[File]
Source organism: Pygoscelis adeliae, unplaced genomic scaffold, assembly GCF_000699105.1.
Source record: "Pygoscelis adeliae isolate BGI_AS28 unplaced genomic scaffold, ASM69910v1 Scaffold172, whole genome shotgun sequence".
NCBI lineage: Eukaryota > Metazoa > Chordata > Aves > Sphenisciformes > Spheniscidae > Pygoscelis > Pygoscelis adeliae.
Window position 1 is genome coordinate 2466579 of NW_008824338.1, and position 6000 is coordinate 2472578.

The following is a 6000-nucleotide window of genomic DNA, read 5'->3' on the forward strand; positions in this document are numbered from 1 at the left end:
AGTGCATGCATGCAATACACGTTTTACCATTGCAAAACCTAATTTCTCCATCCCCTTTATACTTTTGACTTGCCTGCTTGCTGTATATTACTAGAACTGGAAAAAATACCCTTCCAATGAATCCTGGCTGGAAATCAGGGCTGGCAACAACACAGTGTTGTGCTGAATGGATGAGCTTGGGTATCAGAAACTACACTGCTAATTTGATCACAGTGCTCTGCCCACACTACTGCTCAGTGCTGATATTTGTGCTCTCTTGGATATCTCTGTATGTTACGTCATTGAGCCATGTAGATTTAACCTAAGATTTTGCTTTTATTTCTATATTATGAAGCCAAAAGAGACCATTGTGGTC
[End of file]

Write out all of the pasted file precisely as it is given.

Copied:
Source organism: Pygoscelis adeliae, unplaced genomic scaffold, assembly GCF_000699105.1.
Source record: "Pygoscelis adeliae isolate BGI_AS28 unplaced genomic scaffold, ASM69910v1 Scaffold172, whole genome shotgun sequence".
NCBI lineage: Eukaryota > Metazoa > Chordata > Aves > Sphenisciformes > Spheniscidae > Pygoscelis > Pygoscelis adeliae.
Window position 1 is genome coordinate 2466579 of NW_008824338.1, and position 6000 is coordinate 2472578.

The following is a 6000-nucleotide window of genomic DNA, read 5'->3' on the forward strand; positions in this document are numbered from 1 at the left end:
AGTGCATGCATGCAATACACGTTTTACCATTGCAAAACCTAATTTCTCCATCCCCTTTATACTTTTGACTTGCCTGCTTGCTGTATATTACTAGAACTGGAAAAAATACCCTTCCAATGAATCCTGGCTGGAAATCAGGGCTGGCAACAACACAGTGTTGTGCTGAATGGATGAGCTTGGGTATCAGAAACTACACTGCTAATTTGATCACAGTGCTCTGCCCACACTACTGCTCAGTGCTGATATTTGTGCTCTCTTGGATATCTCTGTATGTTACGTCATTGAGCCATGTAGATTTAACCTAAGATTTTGCTTTTATTTCTATATTATGAAGCCAAAAGAGACCATTGTGGTC